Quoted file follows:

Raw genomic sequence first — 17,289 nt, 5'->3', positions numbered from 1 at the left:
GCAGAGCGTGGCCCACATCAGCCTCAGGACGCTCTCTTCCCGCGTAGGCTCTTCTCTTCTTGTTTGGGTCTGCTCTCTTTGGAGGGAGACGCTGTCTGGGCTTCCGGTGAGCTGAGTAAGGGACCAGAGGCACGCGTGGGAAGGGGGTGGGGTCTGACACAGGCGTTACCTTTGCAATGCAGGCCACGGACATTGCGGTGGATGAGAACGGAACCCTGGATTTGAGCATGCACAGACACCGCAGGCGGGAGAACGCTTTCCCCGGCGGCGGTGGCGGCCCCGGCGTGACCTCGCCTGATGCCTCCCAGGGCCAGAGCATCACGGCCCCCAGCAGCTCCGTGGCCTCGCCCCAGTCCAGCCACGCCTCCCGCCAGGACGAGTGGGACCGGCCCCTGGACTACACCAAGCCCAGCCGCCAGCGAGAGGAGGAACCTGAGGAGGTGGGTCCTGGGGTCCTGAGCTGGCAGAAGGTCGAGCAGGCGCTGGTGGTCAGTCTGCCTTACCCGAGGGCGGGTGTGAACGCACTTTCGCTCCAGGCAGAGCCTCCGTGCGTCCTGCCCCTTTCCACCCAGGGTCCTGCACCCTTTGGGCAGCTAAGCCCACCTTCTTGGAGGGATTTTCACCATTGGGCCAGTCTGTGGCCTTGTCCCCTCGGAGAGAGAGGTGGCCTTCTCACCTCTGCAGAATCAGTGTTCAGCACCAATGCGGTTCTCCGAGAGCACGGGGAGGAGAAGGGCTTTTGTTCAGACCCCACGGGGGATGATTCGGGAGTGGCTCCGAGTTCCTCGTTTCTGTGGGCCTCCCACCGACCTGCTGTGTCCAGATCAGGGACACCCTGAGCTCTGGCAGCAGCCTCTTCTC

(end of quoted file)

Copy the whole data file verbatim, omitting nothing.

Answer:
Raw genomic sequence first — 17,289 nt, 5'->3', positions numbered from 1 at the left:
GCAGAGCGTGGCCCACATCAGCCTCAGGACGCTCTCTTCCCGCGTAGGCTCTTCTCTTCTTGTTTGGGTCTGCTCTCTTTGGAGGGAGACGCTGTCTGGGCTTCCGGTGAGCTGAGTAAGGGACCAGAGGCACGCGTGGGAAGGGGGTGGGGTCTGACACAGGCGTTACCTTTGCAATGCAGGCCACGGACATTGCGGTGGATGAGAACGGAACCCTGGATTTGAGCATGCACAGACACCGCAGGCGGGAGAACGCTTTCCCCGGCGGCGGTGGCGGCCCCGGCGTGACCTCGCCTGATGCCTCCCAGGGCCAGAGCATCACGGCCCCCAGCAGCTCCGTGGCCTCGCCCCAGTCCAGCCACGCCTCCCGCCAGGACGAGTGGGACCGGCCCCTGGACTACACCAAGCCCAGCCGCCAGCGAGAGGAGGAACCTGAGGAGGTGGGTCCTGGGGTCCTGAGCTGGCAGAAGGTCGAGCAGGCGCTGGTGGTCAGTCTGCCTTACCCGAGGGCGGGTGTGAACGCACTTTCGCTCCAGGCAGAGCCTCCGTGCGTCCTGCCCCTTTCCACCCAGGGTCCTGCACCCTTTGGGCAGCTAAGCCCACCTTCTTGGAGGGATTTTCACCATTGGGCCAGTCTGTGGCCTTGTCCCCTCGGAGAGAGAGGTGGCCTTCTCACCTCTGCAGAATCAGTGTTCAGCACCAATGCGGTTCTCCGAGAGCACGGGGAGGAGAAGGGCTTTTGTTCAGACCCCACGGGGGATGATTCGGGAGTGGCTCCGAGTTCCTCGTTTCTGTGGGCCTCCCACCGACCTGCTGTGTCCAGATCAGGGACACCCTGAGCTCTGGCAGCAGCCTCTTCTC